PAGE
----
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Tapeworm Infects Man, Gives Him Cancer

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Let us never assume that we know anything about anything—especially cancer. Medical understanding of the disease was challenged again this week by a case study published in the New England Journal of Medicine that describes the story of an HIV-positive man who died of cancer he contracted from a tapeworm.

The tapeworm in question, Hymenolepis nana, was uniquely qualified for the job. H. nana is the world’s most common human tapeworm, infecting as many as 75 million people. The parasite’s presence usually doesn’t produce any symptoms; most people don’t even realize they’ve got one.

In addition to its stealth, H. nana has a special talent: sticking around. Every other tapeworm hatches in one host, and then needs to move into another to grow and reproduce. Not H. nana. It can stay put for generations, especially in people with fragile immune systems.

A fragile immune system was what brought the 41-year-old Colombian man to the doctor in the first place. The man had been diagnosed with HIV seven years earlier, but for one reason or another, he had not kept up with his medication. As a result, his immune system was weakened and he was especially susceptible to infection. By the time he came to the clinic, the man was feverish, fatigued, and coughing, and had steadily been losing weight for months.

Doctors found H. nana eggs in the man’s stool, confirming an infection. Tests of his lungs, liver, lymph nodes, and adrenal glands revealed a constellation of tumors ranging in size from 0.16 to 1.7 inches, and biopsies of the tumors revealed something very strange. The tumor cells were malignant and growing, but they were way, way too small to be human. DNA tests confirmed it: The man definitely had cancer … but it wasn’t his. It was his tapeworm’s. The patient passed away just three days later.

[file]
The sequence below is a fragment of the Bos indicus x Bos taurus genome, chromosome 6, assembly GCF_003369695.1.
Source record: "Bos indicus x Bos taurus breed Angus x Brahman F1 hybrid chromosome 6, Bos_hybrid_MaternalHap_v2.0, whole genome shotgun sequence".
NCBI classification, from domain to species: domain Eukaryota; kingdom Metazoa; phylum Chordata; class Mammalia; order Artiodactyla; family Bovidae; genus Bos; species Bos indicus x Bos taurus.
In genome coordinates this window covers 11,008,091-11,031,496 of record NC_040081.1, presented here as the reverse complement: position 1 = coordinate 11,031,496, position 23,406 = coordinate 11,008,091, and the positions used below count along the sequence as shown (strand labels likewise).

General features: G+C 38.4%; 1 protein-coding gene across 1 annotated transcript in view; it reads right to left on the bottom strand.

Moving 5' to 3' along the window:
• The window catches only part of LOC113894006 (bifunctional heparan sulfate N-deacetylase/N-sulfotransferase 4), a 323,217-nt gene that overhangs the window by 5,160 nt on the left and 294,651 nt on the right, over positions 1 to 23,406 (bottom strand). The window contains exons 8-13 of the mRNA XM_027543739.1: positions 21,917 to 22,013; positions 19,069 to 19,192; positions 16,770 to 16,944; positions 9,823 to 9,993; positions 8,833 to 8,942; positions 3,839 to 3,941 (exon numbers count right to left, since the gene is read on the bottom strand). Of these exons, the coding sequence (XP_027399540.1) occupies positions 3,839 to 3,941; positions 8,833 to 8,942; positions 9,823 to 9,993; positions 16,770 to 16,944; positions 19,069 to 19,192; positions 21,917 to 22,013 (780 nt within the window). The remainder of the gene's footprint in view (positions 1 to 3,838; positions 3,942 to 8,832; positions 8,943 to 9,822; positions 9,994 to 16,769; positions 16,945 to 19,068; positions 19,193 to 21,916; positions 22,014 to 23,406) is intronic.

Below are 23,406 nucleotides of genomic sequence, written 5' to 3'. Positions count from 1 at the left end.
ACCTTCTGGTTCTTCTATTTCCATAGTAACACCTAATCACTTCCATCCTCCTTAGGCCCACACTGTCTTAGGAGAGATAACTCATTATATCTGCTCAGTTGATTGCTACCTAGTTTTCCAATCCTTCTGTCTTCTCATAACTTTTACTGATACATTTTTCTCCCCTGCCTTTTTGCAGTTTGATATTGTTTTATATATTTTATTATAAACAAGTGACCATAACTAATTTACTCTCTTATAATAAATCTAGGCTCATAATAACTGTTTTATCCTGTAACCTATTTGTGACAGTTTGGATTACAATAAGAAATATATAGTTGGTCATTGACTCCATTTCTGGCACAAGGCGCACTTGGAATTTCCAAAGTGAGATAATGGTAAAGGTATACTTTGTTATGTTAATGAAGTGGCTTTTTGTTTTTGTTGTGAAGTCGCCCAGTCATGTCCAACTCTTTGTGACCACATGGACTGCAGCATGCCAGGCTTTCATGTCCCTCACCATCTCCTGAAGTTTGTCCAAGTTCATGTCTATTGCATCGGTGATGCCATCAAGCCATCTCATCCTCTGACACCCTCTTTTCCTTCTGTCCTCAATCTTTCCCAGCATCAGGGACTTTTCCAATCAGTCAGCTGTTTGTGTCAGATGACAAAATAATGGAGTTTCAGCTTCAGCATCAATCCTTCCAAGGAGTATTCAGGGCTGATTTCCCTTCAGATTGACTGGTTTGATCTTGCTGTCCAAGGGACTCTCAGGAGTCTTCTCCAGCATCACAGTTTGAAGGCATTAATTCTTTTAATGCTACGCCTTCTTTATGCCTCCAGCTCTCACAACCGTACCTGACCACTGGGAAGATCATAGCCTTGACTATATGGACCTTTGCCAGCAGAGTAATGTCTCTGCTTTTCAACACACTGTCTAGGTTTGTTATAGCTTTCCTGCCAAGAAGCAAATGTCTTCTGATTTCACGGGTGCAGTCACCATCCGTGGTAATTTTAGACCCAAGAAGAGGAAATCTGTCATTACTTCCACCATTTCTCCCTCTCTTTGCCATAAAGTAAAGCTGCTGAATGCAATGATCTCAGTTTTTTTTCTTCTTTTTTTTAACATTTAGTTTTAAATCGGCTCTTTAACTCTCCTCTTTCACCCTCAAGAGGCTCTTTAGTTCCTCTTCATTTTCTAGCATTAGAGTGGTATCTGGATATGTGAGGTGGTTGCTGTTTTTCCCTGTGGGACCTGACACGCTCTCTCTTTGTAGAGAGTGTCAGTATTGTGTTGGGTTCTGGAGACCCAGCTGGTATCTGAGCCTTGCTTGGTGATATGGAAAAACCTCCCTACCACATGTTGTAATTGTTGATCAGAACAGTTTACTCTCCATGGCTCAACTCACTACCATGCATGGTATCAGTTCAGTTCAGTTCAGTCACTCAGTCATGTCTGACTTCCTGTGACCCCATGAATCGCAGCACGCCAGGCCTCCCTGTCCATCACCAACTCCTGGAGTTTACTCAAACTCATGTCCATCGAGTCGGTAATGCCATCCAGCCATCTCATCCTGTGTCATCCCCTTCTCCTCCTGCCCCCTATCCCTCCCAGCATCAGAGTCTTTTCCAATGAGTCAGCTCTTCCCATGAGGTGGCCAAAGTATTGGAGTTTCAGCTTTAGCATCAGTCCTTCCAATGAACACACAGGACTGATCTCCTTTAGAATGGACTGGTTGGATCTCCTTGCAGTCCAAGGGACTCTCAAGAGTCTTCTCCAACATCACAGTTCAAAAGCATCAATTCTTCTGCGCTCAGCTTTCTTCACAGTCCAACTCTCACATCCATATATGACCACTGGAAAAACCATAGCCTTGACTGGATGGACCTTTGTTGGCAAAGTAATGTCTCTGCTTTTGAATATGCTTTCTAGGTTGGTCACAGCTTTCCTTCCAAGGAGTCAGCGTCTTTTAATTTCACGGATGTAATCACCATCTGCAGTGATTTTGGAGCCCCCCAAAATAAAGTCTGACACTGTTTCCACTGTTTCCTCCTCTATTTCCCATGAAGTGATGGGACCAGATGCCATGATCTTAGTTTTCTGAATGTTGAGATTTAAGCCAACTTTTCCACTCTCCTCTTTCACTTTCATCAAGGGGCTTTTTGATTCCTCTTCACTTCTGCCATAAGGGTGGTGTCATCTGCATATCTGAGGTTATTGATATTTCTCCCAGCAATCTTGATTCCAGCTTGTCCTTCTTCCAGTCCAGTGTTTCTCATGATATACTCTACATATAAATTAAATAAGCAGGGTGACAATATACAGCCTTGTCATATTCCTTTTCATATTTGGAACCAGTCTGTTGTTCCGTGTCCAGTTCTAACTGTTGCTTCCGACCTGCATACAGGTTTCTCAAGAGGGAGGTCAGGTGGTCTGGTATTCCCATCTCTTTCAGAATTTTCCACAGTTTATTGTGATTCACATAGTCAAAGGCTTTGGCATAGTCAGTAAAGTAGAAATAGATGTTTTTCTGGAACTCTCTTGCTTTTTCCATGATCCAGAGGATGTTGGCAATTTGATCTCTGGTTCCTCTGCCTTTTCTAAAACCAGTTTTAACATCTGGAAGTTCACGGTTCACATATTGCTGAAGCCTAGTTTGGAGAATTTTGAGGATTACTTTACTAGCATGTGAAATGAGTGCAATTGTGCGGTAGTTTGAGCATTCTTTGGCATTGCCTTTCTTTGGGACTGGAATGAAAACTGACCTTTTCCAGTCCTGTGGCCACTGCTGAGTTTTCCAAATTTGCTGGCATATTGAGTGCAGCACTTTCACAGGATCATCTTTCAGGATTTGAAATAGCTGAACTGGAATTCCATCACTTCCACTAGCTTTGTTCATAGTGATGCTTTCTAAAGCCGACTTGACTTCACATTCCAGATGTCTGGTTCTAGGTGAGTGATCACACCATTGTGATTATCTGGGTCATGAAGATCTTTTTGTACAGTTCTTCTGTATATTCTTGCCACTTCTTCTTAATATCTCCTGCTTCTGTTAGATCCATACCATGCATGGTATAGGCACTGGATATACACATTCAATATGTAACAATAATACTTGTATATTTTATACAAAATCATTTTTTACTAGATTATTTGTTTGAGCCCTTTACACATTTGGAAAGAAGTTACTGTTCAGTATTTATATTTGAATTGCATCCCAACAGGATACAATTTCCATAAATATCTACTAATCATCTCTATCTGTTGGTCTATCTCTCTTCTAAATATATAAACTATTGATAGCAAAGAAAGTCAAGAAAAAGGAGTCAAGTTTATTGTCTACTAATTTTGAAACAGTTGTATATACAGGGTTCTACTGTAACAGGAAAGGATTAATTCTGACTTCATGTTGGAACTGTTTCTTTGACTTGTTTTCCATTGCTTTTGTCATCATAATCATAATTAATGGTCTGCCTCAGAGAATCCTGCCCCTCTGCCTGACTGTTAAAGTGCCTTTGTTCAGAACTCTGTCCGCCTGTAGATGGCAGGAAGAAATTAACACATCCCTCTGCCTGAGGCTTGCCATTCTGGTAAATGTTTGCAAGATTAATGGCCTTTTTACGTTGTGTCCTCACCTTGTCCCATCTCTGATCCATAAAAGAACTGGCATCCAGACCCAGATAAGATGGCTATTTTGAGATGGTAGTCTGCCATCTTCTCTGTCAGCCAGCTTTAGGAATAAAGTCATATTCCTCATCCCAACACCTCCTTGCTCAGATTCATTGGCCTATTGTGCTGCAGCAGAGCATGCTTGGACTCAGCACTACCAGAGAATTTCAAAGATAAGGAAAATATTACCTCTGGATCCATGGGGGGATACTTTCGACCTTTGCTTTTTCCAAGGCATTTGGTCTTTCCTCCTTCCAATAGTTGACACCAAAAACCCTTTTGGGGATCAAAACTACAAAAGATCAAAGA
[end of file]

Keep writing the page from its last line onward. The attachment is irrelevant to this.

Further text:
To say that this case is unusual would be an understatement. Contagious cancers do exist in dogs and Tasmanian devils, and this year scientists discovered a form of contagious clam leukemia. But as far as we know, cancer doesn’t pass from one species into another. Humans don’t get other animals’ cancer. 

This case was special, says Tommy Leung, a parasitologist at the University of New England. “I don’t think anyone has seen anything like it before,” he said in an email to mental_floss. Leung believes the cancer transmission was possible due to a confluence of three factors: the tapeworm’s endurance; the patient’s compromised immune system; and a mutation in the H. nana larva that transformed run-of-the-mill cancer into an infectious disease.

So should we start freaking out about tapeworm cancer? Absolutely not. It’s possible that this has happened before and been overlooked, paper co-author Peter Olson told IFL Science. "But the report is not that there is a new health risk that people should be worried about," he said.

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Why You Might Not Want to Order Tea or Coffee On Your Next Flight
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A cup of tea or coffee at 40,000 feet may sound like a great way to give yourself an extra energy boost during a tiring trip, but it might be healthier to nap away your fatigue—or at least wait until hitting ground to indulge in a caffeine fix. Because, in addition to being tepid and watery, plane brew could be teeming with germs and other harmful life forms, according to Business Insider.